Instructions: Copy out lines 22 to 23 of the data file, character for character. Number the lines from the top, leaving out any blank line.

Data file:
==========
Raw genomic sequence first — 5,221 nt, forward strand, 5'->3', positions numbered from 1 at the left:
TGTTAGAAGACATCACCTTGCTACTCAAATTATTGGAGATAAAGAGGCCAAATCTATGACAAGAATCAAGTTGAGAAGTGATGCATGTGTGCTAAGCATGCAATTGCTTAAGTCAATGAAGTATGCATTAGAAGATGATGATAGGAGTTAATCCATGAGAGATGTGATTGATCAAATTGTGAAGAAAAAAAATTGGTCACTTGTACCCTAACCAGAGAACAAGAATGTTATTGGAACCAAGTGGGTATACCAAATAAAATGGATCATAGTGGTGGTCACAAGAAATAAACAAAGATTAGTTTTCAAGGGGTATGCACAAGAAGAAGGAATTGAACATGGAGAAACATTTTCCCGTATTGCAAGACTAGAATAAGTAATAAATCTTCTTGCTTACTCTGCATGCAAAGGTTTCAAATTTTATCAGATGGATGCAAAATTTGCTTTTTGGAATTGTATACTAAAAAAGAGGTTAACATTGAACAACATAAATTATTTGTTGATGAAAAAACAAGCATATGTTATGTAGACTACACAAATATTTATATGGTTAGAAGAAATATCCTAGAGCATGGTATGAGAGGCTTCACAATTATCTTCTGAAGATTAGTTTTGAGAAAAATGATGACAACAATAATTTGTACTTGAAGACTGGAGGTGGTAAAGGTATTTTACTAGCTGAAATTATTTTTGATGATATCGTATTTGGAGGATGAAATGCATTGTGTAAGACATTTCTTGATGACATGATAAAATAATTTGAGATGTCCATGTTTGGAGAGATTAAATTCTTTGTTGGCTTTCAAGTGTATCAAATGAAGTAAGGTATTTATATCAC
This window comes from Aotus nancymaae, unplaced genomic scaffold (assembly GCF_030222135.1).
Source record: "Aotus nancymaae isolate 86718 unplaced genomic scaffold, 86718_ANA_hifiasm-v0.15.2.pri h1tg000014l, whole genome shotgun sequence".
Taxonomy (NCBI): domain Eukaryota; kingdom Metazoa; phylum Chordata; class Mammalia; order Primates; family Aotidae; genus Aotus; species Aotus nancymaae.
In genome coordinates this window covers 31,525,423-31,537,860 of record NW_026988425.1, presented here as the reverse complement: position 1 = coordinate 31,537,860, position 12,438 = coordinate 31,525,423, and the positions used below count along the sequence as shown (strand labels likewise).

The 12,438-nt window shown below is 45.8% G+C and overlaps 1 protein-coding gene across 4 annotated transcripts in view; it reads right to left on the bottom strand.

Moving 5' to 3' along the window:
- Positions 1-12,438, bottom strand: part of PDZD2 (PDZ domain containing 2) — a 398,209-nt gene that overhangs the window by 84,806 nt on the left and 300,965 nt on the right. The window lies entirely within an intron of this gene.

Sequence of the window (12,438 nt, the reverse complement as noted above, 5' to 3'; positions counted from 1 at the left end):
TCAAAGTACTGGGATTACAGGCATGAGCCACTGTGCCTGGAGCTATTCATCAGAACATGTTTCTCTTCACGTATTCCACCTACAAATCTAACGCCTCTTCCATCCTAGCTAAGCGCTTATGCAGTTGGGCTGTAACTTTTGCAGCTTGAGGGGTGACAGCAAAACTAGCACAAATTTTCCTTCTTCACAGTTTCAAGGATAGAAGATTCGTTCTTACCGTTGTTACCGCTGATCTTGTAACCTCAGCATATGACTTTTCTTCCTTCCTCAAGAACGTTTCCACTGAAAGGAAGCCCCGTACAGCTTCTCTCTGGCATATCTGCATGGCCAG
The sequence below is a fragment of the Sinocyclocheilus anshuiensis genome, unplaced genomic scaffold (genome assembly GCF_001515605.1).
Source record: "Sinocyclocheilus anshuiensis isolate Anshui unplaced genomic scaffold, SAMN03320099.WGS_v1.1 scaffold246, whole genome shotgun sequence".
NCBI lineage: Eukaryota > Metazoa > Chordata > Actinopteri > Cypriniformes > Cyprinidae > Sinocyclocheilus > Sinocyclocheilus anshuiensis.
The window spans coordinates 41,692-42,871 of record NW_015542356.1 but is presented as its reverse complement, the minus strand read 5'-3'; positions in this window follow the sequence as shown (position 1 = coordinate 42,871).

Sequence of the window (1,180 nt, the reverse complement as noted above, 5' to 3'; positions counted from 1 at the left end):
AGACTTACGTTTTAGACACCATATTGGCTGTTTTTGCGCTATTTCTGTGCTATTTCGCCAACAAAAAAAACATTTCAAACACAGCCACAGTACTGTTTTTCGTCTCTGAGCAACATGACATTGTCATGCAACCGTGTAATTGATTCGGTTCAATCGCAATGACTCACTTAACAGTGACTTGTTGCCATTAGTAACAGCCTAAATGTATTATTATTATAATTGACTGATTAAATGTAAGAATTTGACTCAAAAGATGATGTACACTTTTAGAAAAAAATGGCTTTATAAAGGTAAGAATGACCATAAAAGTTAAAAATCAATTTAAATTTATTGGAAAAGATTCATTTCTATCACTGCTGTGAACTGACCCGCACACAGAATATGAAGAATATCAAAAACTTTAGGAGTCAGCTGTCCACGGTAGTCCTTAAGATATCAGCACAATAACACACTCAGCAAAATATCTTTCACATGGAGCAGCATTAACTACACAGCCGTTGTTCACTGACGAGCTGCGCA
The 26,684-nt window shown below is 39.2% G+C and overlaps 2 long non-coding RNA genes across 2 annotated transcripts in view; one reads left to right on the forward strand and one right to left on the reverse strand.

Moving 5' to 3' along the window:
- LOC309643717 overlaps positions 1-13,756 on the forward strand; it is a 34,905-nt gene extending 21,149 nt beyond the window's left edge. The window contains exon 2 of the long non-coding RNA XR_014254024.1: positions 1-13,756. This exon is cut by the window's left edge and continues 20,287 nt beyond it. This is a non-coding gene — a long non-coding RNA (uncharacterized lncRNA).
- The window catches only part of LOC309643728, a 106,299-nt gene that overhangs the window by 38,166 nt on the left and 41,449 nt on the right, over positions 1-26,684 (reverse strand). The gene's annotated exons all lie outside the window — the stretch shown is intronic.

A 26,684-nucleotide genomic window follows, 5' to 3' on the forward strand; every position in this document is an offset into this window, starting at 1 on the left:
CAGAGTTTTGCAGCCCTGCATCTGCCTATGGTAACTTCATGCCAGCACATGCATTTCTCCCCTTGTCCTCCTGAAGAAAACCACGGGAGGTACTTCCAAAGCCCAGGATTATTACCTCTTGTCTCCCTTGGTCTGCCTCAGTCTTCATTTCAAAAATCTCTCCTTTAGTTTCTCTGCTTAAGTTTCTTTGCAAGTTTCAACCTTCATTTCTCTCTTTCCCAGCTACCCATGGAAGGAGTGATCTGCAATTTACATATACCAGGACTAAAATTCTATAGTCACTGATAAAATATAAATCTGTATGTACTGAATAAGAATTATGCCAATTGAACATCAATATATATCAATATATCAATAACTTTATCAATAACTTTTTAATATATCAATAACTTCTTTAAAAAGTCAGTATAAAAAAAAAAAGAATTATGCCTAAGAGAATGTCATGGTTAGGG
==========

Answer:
A 26,684-nucleotide genomic window follows, 5' to 3' on the forward strand; every position in this document is an offset into this window, starting at 1 on the left:
CAGAGTTTTGCAGCCCTGCATCTGCCTATGGTAACTTCATGCCAGCACATGCATTTCTCCCCTTGTCCTCCTGAAGAAAACCACGGGAGGTACTTCCAAAGCCCAGGATTATTACCTCTTGTCTCCCTTGGTCTGCCTCAGTCTTCATTTCAAAAATCTCTCCTTTAGTTTCTCTGCTTAAGTTTCTTTGCAAGTTTCAACCTTCATTTCTCTCTTTCCCAGCTACCCATGGAAGGAGTGATCTGCAATTTACATATACCAGGACTAAAATTCTATAGTCACTGATAAAATATAAATCTGTATGTACTGAATAAGAATTATGCCAATTGAACATCAATATATATCAATATATCAATAACTTTATCAATAACTTTTTAATATATCAATAACTTCTTTAAAAAGTCAGTATAAAAAAAAAAAGAATTATGCCTAAGAGAATGTCATGGTTAGGG